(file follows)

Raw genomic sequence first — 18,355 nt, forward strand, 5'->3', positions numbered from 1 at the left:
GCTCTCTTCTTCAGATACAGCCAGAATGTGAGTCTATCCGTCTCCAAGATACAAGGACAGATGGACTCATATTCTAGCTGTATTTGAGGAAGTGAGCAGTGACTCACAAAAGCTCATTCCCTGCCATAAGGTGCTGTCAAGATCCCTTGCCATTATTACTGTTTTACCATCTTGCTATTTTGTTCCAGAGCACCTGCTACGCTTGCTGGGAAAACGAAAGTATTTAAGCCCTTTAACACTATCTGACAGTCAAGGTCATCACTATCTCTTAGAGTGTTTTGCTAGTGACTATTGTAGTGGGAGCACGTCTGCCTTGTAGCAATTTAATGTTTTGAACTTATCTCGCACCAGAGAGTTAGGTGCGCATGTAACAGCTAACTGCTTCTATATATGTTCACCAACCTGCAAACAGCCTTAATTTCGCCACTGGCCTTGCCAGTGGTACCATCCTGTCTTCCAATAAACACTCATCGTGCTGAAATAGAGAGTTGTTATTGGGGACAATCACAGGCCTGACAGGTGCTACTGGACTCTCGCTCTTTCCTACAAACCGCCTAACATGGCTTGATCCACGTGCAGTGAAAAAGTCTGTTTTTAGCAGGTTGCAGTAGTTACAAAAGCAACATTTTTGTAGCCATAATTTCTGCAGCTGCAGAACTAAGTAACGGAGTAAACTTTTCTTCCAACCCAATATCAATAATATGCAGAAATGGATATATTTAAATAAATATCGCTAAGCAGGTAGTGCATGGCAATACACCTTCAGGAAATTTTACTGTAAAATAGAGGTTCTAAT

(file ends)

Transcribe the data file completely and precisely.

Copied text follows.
Raw genomic sequence first — 18,355 nt, forward strand, 5'->3', positions numbered from 1 at the left:
GCTCTCTTCTTCAGATACAGCCAGAATGTGAGTCTATCCGTCTCCAAGATACAAGGACAGATGGACTCATATTCTAGCTGTATTTGAGGAAGTGAGCAGTGACTCACAAAAGCTCATTCCCTGCCATAAGGTGCTGTCAAGATCCCTTGCCATTATTACTGTTTTACCATCTTGCTATTTTGTTCCAGAGCACCTGCTACGCTTGCTGGGAAAACGAAAGTATTTAAGCCCTTTAACACTATCTGACAGTCAAGGTCATCACTATCTCTTAGAGTGTTTTGCTAGTGACTATTGTAGTGGGAGCACGTCTGCCTTGTAGCAATTTAATGTTTTGAACTTATCTCGCACCAGAGAGTTAGGTGCGCATGTAACAGCTAACTGCTTCTATATATGTTCACCAACCTGCAAACAGCCTTAATTTCGCCACTGGCCTTGCCAGTGGTACCATCCTGTCTTCCAATAAACACTCATCGTGCTGAAATAGAGAGTTGTTATTGGGGACAATCACAGGCCTGACAGGTGCTACTGGACTCTCGCTCTTTCCTACAAACCGCCTAACATGGCTTGATCCACGTGCAGTGAAAAAGTCTGTTTTTAGCAGGTTGCAGTAGTTACAAAAGCAACATTTTTGTAGCCATAATTTCTGCAGCTGCAGAACTAAGTAACGGAGTAAACTTTTCTTCCAACCCAATATCAATAATATGCAGAAATGGATATATTTAAATAAATATCGCTAAGCAGGTAGTGCATGGCAATACACCTTCAGGAAATTTTACTGTAAAATAGAGGTTCTAAT